We will remember 2010 as the year in which Arena Stage received three Helen Hayes nominations for outstanding resident musical and no one else – not even the venerable musicmeisters at Signature – got more than one. We will remember 2010 as the year in which Folger Theatre received three nominations for outstanding resident play. In other words, it was the best of times, and the worst of times, for eager theater artists as Helen Hayes Chair Victor Shargai revealed the names of the one hundred fifty-six nominees for the Awards’ twenty-six honors.
Arena’s three resident-musical nominations included, not unexpectedly, its widely-acclaimed production of Oklahoma!, but the company also received a nod for two earlier shows: Duke Ellington’s Sophisticated Ladies and Light in the Piazza. Joining the trio of Arena nominees were the Shakespeare Theatre’s first-ever musical, Candide, Signature’s Sweeney Todd, the Olney production of Annie, Little Shop of Horrors at Ford’s Theater, and Hairspray, at Toby’s Dinner Theatre.
Folger’s resident-play trifecta consisted of Hamlet, Henry VIII and the antic Orestes: A Tragic Romp. Joining Folger’s offerings among the nominated outstanding resident plays were Woolly Mammoth’s provocative Clybourne Park, Theater J’s New Jerusalem; Superior Donuts, produced at Studio, and two by Synetic – the Master and Margarita and Othello.
Notwithstanding Arena’s and Folger’s three-peats, no one theater dominated the nominations. Although the 2010 nominations did not feature small theaters as prominently as the 2009 nominations did, twenty-one (of fifty-one eligible) theaters had at least one nomination. (For those keeping score, Arena did snare 23 of the resident-theater nominations; Shakespeare and Folger each got 19).
“Theatre is a vibrant presence in our community and thereby enhances the lives of everyone in our ever-expanding region,” Helen Hayes Award Chair Victor Shargai asserted in announcing the nominees. “We all want it to be even better, in ways we can’t even imagine. And we are determined to make it so.”
Shargai also announced that No Rules Theater Company and Factory 449: a theatre collective would each receive the 2010 John Aniello Award for outstanding emerging theater company. Factory 449 had a powerful impact on the Washington area with its production of 4:48 Psychosis, Sarah Kane’s final play. No Rules, which performs both in the Washington area and in North Carolina, has demonstrated a notably eclectic taste, having recently produced both Neil Labute’s Some Girl(s) and You’re a Good Man, Charlie Brown.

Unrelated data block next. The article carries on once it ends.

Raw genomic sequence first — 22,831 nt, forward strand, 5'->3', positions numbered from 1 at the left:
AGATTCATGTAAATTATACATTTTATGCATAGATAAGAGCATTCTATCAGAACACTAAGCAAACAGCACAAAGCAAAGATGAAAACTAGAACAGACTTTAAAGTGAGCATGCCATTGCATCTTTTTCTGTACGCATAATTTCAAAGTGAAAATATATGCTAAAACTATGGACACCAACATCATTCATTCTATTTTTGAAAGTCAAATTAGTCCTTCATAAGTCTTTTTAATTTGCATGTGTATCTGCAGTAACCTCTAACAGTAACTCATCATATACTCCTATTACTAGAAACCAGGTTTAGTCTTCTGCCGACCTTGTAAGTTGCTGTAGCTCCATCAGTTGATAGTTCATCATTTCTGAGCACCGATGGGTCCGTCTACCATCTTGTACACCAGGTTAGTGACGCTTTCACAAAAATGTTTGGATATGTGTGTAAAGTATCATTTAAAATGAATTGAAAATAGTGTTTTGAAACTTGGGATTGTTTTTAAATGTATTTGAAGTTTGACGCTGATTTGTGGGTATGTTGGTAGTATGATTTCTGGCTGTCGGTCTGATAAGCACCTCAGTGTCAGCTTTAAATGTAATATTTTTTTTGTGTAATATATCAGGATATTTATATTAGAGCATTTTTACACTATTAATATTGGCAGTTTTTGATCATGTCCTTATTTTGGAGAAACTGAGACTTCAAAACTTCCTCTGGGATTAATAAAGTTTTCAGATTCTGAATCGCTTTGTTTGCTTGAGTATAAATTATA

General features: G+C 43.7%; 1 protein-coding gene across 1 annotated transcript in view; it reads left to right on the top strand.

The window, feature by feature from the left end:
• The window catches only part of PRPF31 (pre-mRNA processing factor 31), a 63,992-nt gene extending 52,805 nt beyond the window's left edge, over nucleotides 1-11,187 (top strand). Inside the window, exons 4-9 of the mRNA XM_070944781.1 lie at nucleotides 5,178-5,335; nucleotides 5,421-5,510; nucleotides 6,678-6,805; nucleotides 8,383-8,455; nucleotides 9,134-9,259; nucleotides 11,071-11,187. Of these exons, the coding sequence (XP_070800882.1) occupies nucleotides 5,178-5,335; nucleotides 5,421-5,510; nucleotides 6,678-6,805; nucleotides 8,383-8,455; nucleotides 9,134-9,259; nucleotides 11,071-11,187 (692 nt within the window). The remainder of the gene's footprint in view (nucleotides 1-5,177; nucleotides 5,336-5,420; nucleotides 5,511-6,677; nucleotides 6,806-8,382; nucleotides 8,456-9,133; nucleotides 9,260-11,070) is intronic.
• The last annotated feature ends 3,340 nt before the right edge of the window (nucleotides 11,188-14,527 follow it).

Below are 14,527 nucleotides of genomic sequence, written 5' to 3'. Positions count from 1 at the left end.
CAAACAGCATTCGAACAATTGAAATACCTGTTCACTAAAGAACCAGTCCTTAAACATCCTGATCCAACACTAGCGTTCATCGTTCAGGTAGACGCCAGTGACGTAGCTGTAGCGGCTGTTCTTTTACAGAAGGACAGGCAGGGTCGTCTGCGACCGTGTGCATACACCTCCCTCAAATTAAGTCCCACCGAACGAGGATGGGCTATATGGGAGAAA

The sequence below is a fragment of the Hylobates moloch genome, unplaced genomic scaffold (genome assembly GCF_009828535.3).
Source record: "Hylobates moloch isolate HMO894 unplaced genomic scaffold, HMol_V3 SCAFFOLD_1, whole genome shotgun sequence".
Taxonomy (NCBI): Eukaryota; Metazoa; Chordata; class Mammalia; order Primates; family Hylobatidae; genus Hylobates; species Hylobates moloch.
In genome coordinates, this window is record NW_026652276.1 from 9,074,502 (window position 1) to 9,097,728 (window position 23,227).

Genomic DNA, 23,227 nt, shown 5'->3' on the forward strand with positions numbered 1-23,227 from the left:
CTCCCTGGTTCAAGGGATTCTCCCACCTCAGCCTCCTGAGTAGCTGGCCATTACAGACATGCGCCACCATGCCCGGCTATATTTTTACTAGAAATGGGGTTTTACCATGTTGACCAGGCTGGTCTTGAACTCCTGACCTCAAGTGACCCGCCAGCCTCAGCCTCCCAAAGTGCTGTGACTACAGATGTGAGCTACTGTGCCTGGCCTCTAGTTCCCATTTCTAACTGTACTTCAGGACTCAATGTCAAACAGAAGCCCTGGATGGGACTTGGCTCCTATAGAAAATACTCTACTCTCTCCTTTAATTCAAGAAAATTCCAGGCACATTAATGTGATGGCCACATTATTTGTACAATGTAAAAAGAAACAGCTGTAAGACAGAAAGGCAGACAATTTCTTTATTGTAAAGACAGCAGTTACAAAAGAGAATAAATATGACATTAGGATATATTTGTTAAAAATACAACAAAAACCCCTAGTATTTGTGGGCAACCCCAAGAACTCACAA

“This recognition means a great deal to us,” No Rules co-Artistic Director Joshua Morgan said, “as it’s a token of appreciation for the constant work and support that our small staff, boards in both NC and DC and audiences give to us every day. We’re humbled and honored.”
Factory 449’s Producing Artistic Director Rick Hammerly was similarly pleased, both for the award and for the company Factory 449 is keeping. “Factory 449 is not only thrilled to be honored by the Helen Hayes Awards as an Outstanding Emerging Theatre Company, but proud to be receiving the award alongside the exciting No Rules Theatre Company,” he said. “Our missions are decidedly different, but we both strive for the same outcome: innovative theatre that challenges and entertains a new era of theatre audiences. Lovin’ me some Linda Levy Grossman, Victor Shargai and the Helen Hayes Rules Committee tonight!”
Shargai and Helen Hayes Awards President and CEO Linda Levy Grossman also announced that the organization will announce substantial changes in its governance, programming, staffing and funding within the next few months. Details are pending.
The 2011 Helen Hayes Awards will be held on Monday, April 25, 2011 at the Warner Theatre.
A complete list of nominees is here.